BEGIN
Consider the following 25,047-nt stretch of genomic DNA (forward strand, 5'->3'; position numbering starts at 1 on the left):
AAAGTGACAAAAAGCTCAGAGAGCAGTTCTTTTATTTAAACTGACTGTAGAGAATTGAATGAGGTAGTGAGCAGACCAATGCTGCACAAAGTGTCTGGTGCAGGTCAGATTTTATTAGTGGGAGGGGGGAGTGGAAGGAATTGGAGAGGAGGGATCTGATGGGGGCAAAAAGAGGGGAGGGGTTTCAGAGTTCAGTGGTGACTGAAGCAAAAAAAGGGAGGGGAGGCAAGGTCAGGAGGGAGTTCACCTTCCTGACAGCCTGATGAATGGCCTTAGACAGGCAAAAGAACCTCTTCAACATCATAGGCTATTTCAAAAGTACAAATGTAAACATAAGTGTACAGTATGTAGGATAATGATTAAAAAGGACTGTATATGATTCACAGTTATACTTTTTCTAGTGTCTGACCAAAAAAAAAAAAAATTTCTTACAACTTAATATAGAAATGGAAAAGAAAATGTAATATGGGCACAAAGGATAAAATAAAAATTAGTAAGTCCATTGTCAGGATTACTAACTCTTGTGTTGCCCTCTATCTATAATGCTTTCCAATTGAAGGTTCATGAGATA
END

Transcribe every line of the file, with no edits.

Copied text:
Consider the following 25,047-nt stretch of genomic DNA (forward strand, 5'->3'; position numbering starts at 1 on the left):
AAAGTGACAAAAAGCTCAGAGAGCAGTTCTTTTATTTAAACTGACTGTAGAGAATTGAATGAGGTAGTGAGCAGACCAATGCTGCACAAAGTGTCTGGTGCAGGTCAGATTTTATTAGTGGGAGGGGGGAGTGGAAGGAATTGGAGAGGAGGGATCTGATGGGGGCAAAAAGAGGGGAGGGGTTTCAGAGTTCAGTGGTGACTGAAGCAAAAAAAGGGAGGGGAGGCAAGGTCAGGAGGGAGTTCACCTTCCTGACAGCCTGATGAATGGCCTTAGACAGGCAAAAGAACCTCTTCAACATCATAGGCTATTTCAAAAGTACAAATGTAAACATAAGTGTACAGTATGTAGGATAATGATTAAAAAGGACTGTATATGATTCACAGTTATACTTTTTCTAGTGTCTGACCAAAAAAAAAAAAAATTTCTTACAACTTAATATAGAAATGGAAAAGAAAATGTAATATGGGCACAAAGGATAAAATAAAAATTAGTAAGTCCATTGTCAGGATTACTAACTCTTGTGTTGCCCTCTATCTATAATGCTTTCCAATTGAAGGTTCATGAGATA